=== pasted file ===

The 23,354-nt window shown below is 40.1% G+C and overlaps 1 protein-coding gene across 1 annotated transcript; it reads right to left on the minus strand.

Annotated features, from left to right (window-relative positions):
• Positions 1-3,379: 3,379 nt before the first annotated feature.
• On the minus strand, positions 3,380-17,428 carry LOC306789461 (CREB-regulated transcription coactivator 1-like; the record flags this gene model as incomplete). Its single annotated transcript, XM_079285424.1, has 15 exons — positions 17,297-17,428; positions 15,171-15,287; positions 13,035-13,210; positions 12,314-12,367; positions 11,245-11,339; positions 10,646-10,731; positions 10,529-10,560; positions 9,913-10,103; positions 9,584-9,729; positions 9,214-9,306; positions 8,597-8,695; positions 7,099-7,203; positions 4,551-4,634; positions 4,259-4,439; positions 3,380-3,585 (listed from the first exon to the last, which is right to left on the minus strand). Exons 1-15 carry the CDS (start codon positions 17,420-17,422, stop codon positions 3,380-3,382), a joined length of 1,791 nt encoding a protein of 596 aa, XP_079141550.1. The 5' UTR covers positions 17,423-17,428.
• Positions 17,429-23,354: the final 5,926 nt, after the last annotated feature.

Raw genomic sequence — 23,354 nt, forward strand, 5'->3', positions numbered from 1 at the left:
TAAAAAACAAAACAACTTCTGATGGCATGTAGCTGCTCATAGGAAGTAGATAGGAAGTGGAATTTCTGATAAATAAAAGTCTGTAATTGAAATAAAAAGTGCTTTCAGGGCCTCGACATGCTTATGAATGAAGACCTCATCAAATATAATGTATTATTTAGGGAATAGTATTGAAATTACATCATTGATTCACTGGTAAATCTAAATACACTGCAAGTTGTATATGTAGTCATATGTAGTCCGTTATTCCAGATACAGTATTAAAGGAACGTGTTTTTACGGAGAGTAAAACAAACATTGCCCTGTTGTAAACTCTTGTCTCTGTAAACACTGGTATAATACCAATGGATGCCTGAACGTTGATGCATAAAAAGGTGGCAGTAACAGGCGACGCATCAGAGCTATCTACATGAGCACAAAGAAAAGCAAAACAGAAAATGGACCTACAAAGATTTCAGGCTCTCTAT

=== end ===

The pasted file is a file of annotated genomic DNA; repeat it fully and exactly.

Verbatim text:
The 23,354-nt window shown below is 40.1% G+C and overlaps 1 protein-coding gene across 1 annotated transcript; it reads right to left on the minus strand.

Annotated features, from left to right (window-relative positions):
• Positions 1-3,379: 3,379 nt before the first annotated feature.
• On the minus strand, positions 3,380-17,428 carry LOC306789461 (CREB-regulated transcription coactivator 1-like; the record flags this gene model as incomplete). Its single annotated transcript, XM_079285424.1, has 15 exons — positions 17,297-17,428; positions 15,171-15,287; positions 13,035-13,210; positions 12,314-12,367; positions 11,245-11,339; positions 10,646-10,731; positions 10,529-10,560; positions 9,913-10,103; positions 9,584-9,729; positions 9,214-9,306; positions 8,597-8,695; positions 7,099-7,203; positions 4,551-4,634; positions 4,259-4,439; positions 3,380-3,585 (listed from the first exon to the last, which is right to left on the minus strand). Exons 1-15 carry the CDS (start codon positions 17,420-17,422, stop codon positions 3,380-3,382), a joined length of 1,791 nt encoding a protein of 596 aa, XP_079141550.1. The 5' UTR covers positions 17,423-17,428.
• Positions 17,429-23,354: the final 5,926 nt, after the last annotated feature.

Raw genomic sequence — 23,354 nt, forward strand, 5'->3', positions numbered from 1 at the left:
TAAAAAACAAAACAACTTCTGATGGCATGTAGCTGCTCATAGGAAGTAGATAGGAAGTGGAATTTCTGATAAATAAAAGTCTGTAATTGAAATAAAAAGTGCTTTCAGGGCCTCGACATGCTTATGAATGAAGACCTCATCAAATATAATGTATTATTTAGGGAATAGTATTGAAATTACATCATTGATTCACTGGTAAATCTAAATACACTGCAAGTTGTATATGTAGTCATATGTAGTCCGTTATTCCAGATACAGTATTAAAGGAACGTGTTTTTACGGAGAGTAAAACAAACATTGCCCTGTTGTAAACTCTTGTCTCTGTAAACACTGGTATAATACCAATGGATGCCTGAACGTTGATGCATAAAAAGGTGGCAGTAACAGGCGACGCATCAGAGCTATCTACATGAGCACAAAGAAAAGCAAAACAGAAAATGGACCTACAAAGATTTCAGGCTCTCTAT